Thursday, December 11, 2014

Contrite



Bill from Maple City asked about the word contrite. From the context of what he was reading, he figured that it meant sorry.

In popular use, that’s true, but it can also range up to an industrial-strength level of remorse. In its original sense, contrite referred to a physical state. It meant material that was crushed, broken, or worn by rubbing. It came into English from 12th century French. In turn, French had borrowed it from the Latin terere—to rub, crush, or grind.

In time, it took on a figurative sense, a type of spiritual erosion. It meant a spirit crushed or broken by the guilt of sinning, thus bringing a person to a penitent state and the possibility of reconciliation.

That same –trit- root shows up in other words. Examples include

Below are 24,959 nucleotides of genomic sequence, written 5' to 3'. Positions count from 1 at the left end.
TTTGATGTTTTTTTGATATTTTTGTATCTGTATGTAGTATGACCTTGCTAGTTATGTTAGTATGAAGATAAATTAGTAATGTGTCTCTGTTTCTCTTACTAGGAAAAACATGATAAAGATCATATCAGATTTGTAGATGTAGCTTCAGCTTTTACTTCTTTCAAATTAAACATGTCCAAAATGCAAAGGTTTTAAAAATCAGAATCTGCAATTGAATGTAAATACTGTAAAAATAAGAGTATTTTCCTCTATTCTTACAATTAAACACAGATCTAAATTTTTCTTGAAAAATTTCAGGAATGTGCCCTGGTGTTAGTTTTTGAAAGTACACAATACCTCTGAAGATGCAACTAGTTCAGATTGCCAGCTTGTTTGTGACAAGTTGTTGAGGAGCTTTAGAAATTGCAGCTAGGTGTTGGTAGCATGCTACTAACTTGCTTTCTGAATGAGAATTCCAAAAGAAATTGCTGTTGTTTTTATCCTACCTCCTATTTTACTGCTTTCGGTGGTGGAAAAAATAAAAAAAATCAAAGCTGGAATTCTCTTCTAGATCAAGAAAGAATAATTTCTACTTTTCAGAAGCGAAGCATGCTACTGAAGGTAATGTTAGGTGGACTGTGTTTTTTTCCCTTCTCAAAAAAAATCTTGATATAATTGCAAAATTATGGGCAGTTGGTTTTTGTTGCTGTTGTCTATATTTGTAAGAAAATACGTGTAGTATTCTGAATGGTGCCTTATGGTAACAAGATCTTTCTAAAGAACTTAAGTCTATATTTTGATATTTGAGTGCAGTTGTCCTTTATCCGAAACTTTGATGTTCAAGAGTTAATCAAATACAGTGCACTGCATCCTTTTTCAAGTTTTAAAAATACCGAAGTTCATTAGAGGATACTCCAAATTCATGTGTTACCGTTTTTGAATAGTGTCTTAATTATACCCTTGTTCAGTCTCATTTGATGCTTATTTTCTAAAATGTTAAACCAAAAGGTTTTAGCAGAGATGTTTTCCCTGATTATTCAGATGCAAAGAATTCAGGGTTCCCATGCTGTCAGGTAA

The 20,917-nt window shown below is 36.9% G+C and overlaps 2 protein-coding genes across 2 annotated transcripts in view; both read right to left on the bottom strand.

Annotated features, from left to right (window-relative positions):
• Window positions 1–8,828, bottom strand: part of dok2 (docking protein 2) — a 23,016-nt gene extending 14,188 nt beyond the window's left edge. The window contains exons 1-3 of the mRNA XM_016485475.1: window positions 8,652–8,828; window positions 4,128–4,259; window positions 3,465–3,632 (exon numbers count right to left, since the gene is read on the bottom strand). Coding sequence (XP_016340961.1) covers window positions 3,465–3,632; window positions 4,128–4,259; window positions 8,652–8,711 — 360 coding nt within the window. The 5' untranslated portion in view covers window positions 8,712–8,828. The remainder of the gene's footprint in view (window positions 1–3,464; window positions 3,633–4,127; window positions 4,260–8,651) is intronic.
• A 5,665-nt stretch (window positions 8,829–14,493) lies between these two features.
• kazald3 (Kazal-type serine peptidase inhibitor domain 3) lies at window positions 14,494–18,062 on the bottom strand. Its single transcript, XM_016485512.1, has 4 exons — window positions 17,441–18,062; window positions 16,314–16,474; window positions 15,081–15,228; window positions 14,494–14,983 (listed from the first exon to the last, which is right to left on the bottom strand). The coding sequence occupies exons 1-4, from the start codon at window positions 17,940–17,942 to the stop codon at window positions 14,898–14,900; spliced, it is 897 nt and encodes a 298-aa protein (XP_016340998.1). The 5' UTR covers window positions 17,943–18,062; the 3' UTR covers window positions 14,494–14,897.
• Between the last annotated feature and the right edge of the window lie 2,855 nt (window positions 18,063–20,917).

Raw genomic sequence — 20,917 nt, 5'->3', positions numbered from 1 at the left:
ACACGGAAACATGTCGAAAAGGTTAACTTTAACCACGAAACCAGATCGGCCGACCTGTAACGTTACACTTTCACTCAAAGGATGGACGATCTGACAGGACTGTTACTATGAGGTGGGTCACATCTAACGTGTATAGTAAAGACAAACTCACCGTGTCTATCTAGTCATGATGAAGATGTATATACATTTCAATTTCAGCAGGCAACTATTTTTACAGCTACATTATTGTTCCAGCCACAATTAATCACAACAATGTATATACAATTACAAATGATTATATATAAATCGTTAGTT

·      attrition: reduction in size or strength by wearing away and not replacing
·      detritus: matter produced by the wearing away of exposed surfaces
·      lithotrity: medical crushing of stone in the bladder
·      obtrition: abrasion
·      trite: worn out by constant use
triturate: to reduce to powder by rubbing, pounding, crushing, or grinding

Listen to Mike’s program in real time every Tuesday morning, 9:10 - 10:00 a.m. EST, by going to wtcmradio.com and clicking on Listen Now. You’ll also find about a month’s worth of podcasts there under The Ron Jolly Show.





Friday, December 05, 2014

Near Miss or Near Hit?


David from Traverse City called to complain about the use of near miss in place of near hit or near collision